I congratulate my most worthy friend Mr. Bresser on his arrival or return, and also thank him heartily for the promised beer, and will requite him, too, in any way that I can. Lastly, I have not yet tried to find out your relation’s method, nor do I think that I shall be able to apply my mind to trying it. For the more I think over the thing in itself, the more I am persuaded that you have not made gold, but had not sufficiently eliminated that which was hidden in the antimony. But more of this another time: at present I am prevented by want of leisure. In the meanwhile, if in anything I can assist you, you will always find me, most excellent Sir, your friend and devoted servant,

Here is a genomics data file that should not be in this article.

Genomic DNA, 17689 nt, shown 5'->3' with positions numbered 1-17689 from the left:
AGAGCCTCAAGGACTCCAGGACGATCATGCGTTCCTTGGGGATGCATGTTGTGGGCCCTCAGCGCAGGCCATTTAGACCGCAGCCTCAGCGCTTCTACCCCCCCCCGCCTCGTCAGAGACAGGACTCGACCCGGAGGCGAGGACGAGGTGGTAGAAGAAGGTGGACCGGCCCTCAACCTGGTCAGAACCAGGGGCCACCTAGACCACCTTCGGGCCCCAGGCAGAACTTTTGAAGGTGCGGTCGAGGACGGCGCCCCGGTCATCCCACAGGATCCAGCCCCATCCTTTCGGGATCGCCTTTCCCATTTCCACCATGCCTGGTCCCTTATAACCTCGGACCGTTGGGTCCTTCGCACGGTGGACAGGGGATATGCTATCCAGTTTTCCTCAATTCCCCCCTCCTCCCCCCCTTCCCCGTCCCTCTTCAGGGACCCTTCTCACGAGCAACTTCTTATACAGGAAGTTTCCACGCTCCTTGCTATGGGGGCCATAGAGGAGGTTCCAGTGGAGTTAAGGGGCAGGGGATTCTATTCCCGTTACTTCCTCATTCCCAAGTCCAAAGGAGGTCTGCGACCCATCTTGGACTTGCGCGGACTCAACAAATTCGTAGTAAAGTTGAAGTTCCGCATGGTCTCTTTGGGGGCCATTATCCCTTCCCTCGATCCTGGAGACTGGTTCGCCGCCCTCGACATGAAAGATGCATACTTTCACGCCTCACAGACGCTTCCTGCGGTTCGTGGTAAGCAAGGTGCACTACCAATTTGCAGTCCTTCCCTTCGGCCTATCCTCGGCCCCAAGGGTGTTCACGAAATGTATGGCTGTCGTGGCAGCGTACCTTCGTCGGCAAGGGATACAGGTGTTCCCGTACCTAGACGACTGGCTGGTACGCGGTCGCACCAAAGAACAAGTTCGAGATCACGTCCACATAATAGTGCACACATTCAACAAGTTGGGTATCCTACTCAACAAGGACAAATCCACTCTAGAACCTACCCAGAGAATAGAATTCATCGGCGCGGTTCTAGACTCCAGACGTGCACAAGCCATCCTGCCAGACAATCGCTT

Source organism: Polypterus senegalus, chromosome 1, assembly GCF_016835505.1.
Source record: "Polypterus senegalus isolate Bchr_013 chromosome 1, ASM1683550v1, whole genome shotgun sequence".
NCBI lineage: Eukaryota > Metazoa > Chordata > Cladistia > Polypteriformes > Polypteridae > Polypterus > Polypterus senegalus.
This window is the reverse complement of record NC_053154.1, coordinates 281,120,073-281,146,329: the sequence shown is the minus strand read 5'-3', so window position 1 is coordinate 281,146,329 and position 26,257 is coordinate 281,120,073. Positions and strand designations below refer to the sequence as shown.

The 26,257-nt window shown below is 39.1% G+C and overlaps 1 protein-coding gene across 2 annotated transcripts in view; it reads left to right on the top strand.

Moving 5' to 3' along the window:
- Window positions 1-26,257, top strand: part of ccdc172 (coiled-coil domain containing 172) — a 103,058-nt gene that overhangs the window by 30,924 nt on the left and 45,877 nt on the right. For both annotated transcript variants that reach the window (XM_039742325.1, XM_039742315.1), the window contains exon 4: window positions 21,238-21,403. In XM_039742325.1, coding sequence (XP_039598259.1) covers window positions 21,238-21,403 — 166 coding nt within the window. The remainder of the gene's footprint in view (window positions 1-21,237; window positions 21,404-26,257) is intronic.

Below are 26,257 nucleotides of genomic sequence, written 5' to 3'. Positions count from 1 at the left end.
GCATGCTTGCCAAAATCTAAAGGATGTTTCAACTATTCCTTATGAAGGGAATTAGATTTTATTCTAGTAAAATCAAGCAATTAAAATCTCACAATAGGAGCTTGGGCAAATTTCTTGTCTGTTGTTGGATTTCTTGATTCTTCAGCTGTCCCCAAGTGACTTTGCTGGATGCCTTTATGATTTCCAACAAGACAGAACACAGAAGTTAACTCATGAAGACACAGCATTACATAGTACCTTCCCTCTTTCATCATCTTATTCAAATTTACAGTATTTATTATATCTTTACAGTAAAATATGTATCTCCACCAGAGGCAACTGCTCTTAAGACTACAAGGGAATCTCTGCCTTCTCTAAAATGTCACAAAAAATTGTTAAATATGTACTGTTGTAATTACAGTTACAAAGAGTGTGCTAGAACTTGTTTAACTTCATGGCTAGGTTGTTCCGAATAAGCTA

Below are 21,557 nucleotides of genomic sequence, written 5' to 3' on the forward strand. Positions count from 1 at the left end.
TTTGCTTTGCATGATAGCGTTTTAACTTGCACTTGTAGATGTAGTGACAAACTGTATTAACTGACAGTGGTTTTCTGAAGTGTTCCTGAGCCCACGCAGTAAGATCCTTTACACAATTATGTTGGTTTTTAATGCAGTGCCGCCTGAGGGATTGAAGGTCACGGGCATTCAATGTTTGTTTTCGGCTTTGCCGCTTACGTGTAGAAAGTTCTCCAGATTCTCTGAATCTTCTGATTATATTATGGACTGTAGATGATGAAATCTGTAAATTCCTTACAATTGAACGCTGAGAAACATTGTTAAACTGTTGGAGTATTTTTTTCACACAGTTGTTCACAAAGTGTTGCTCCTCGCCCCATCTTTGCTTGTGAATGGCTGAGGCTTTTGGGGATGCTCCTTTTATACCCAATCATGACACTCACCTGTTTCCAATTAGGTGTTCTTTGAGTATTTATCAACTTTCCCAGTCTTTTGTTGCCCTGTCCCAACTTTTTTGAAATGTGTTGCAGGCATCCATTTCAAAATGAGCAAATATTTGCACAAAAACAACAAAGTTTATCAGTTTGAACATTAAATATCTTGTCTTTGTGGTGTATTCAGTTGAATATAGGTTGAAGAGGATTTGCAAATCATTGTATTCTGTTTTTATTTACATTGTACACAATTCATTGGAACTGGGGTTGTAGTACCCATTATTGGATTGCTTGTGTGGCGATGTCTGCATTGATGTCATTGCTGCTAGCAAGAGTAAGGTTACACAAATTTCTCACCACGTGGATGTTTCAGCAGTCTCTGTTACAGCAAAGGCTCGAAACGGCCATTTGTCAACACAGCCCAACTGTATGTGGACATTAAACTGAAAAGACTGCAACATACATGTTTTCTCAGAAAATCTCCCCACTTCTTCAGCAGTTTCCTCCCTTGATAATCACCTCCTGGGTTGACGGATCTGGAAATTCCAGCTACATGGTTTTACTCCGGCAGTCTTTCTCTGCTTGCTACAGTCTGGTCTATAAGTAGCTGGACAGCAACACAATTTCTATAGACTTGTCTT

B. de Spinoza.
The Hague, 18 Nov., 1675.
[1 ] See the next Letter.
[1 ] Letter LXVIII.
[2 ] That is, I think, hearing from the author criticized what his precise meaning is, and attending carefully to his arguments in favour of the opinion thus precisely ascertained.—[Tr.]
[1 ] See Letters XLI.a, XLII.
[1 ] It appears to me, that Schaller correctly states the difficulty of Tschirnhausen, but that by leaving out a negative in the sentence in question, he has attributed the doctrine of Prop. v. to Prop. vii., and vice versà.—[Tr.]